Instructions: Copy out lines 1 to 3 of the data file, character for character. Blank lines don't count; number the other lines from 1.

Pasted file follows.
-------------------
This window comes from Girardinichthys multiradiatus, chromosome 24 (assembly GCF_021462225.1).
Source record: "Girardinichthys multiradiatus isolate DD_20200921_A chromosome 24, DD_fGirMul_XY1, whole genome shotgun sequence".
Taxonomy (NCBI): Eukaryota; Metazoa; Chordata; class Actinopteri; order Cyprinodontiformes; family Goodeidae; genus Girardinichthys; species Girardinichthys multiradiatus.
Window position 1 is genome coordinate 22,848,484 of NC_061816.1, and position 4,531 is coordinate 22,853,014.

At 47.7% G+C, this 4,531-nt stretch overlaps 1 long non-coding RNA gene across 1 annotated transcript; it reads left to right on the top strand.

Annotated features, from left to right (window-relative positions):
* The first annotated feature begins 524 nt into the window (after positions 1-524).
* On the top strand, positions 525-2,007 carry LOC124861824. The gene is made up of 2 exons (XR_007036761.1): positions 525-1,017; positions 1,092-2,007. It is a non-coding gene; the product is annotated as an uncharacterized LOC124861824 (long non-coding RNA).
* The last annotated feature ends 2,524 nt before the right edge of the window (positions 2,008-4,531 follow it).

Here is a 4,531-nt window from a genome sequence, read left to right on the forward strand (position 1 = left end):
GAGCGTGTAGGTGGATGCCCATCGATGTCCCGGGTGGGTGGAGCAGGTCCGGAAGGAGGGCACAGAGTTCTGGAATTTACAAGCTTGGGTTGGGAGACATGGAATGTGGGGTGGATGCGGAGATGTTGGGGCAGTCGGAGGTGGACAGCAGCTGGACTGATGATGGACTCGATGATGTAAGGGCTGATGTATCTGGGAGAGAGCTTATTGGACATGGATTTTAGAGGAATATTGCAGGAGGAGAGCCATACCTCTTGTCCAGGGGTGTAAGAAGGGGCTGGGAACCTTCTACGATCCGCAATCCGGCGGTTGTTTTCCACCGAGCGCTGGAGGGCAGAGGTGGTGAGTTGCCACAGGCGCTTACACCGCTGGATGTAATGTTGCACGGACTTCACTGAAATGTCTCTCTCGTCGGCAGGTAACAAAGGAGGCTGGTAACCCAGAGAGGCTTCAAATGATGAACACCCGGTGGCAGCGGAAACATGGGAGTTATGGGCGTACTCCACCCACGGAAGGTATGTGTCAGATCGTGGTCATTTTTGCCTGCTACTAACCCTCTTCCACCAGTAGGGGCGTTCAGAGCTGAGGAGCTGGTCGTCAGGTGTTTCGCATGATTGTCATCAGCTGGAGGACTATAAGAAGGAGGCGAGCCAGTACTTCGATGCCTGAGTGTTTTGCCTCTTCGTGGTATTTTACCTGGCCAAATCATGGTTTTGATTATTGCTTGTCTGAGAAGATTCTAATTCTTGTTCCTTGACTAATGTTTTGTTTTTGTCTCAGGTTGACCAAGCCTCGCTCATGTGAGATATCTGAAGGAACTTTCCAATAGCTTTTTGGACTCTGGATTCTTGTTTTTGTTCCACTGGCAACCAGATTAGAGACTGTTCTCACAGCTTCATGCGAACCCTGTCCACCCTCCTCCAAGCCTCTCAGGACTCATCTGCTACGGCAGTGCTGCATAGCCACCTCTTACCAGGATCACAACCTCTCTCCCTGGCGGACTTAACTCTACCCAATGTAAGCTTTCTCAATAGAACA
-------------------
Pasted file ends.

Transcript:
This window comes from Girardinichthys multiradiatus, chromosome 24 (assembly GCF_021462225.1).
Source record: "Girardinichthys multiradiatus isolate DD_20200921_A chromosome 24, DD_fGirMul_XY1, whole genome shotgun sequence".
Taxonomy (NCBI): Eukaryota; Metazoa; Chordata; class Actinopteri; order Cyprinodontiformes; family Goodeidae; genus Girardinichthys; species Girardinichthys multiradiatus.